Distributed antenna systems can be passive or active. A passive DAS grabs cellular signals from roof antennas and runs them through leaky feeder cables that distribute the signal throughout the building. An active DAS passes the signal from the roof antennas through fiber cables, boosting and amplifying the signals as needed.

 

Deploying DAS is the most expensive aspect of the project, as it can be very labor intensive to install the antennas and run cables between antenna modules and the controller. Usually, the carrier network manages the cost and maintenance of the DAS system, as long as it aligns with their network plan and fills a significant gap in service. Responsibility for a distributed antenna system may be shared by multiple carriers to keep costs down.

 

Wired and Wireless Networks for the Energy Industry

September 14, 2017 at 8:00 AM

 

The energy industry is getting a lot of attention these days with more people talking about how we can better harness and use energy. Here, we’ll look at the energy industry and how all sectors, including oil, gas and renewable sources, are using wired and wireless networks to connect their operations.

 

Oil and Gas

 

Offshore oil platforms are exposed to water, salt, vibration and extreme temperatures. Although in many cases the communications equipment used on these rigs are housed in protective enclosures some equipment must be located in exposed areas where they are subject to environmental extremes. This includes IP cameras used for surveillance of the platform, plus the cabling and converters that link back to the central control room on the rig. Wireless sensors and controllers are also located throughout the platform and are linked by outdoor antennas, amplifiers and access points used to operate the rig.

 

In petroleum refineries, wired and wireless sensors are used to monitor and control process applications and provide real-time data that can warn of system issues. Many valves and controllers are linked to a serial or IP network, as well as security and surveillance equipment that are critical to operations.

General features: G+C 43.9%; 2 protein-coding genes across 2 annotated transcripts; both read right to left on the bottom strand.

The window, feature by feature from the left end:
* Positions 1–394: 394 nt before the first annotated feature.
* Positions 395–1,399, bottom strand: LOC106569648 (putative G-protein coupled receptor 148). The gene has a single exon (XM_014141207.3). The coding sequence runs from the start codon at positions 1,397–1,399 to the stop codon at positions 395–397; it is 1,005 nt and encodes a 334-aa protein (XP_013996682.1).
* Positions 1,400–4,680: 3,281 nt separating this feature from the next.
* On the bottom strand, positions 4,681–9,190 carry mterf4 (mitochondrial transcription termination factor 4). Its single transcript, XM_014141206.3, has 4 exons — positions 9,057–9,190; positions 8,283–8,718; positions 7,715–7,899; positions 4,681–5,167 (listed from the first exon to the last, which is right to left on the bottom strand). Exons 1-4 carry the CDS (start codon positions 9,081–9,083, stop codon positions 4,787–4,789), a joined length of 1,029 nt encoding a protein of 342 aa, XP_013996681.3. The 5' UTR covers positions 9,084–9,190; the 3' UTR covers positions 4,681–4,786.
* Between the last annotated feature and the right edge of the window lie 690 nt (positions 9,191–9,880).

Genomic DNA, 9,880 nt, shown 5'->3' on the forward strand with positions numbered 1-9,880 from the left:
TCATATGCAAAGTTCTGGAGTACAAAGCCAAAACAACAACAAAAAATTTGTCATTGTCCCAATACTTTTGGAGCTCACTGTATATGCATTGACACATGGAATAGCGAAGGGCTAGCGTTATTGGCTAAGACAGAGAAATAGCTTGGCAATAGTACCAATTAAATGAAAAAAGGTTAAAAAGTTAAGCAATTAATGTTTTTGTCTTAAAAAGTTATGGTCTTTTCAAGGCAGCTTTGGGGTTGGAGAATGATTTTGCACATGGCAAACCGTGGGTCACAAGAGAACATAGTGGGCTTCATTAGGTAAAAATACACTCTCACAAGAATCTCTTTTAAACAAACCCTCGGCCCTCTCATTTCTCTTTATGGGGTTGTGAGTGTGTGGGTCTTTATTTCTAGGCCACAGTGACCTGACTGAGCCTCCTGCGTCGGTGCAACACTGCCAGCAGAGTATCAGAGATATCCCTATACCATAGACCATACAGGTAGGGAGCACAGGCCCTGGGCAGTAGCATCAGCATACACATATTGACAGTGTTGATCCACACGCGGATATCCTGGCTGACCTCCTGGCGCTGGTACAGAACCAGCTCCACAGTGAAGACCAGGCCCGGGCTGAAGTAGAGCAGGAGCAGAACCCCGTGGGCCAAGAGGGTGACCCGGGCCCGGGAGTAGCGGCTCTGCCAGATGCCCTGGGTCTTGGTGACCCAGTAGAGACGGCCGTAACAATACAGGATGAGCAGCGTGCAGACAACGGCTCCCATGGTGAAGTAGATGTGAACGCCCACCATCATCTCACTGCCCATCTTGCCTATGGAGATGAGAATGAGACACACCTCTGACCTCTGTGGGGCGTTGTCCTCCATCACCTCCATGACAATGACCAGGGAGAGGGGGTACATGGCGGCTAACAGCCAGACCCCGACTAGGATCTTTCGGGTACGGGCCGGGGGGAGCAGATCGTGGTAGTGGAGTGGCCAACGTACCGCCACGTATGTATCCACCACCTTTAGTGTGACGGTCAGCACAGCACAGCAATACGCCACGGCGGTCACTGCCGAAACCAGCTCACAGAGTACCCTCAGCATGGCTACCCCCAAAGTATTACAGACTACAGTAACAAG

Natural gas pipelines depend on communications networks to monitor the safety and efficiency of the pipeline, which can span hundreds of miles over harsh terrain and in remote areas. These networks allow for real-time data to be sent to the control room that can detect leaks and issues with pressure and temperature. IP based surveillance systems along the pipeline also require network connectivity to provide added protection.

 

Renewable Energy

 

Solar energy networks use wired and wireless connectivity for long distance control and monitoring of solar panel arrays. For example, serial data cables connect to the power meters on the panel, theses power meters are then connected to the Ethernet network via a device server and antennas wirelessly connect the power meters back to the control center for monitoring and control.

 

Hydroelectric power has modernized operations by implementing automated systems in hydroelectric plants. Many of these systems use Programmable Logic Controllers (PLCs) to control valves, motor starters, sensors and flood gate control systems that are critical to operations. Other systems use wireless networks to monitor and control the plant. Surveillance and security systems are also important in these plants to not only monitor for intruders, but also to visually analyze the dam and plant and watch for structural breakdown.

 

Monitoring wind turbines also requires wired and wireless networks. An industrial Ethernet switch allows signals to be sent to the turbine that change its speed and angle. Fiber optic cables connect the control center to multiple turbines over long distances for complete control of the wind farm and antennas are used to connect the local control center to a main control network.  

 

For more details on how wired and wireless technology is powering the energy industry, and how L-com’s products are being used, download our energy industry overview.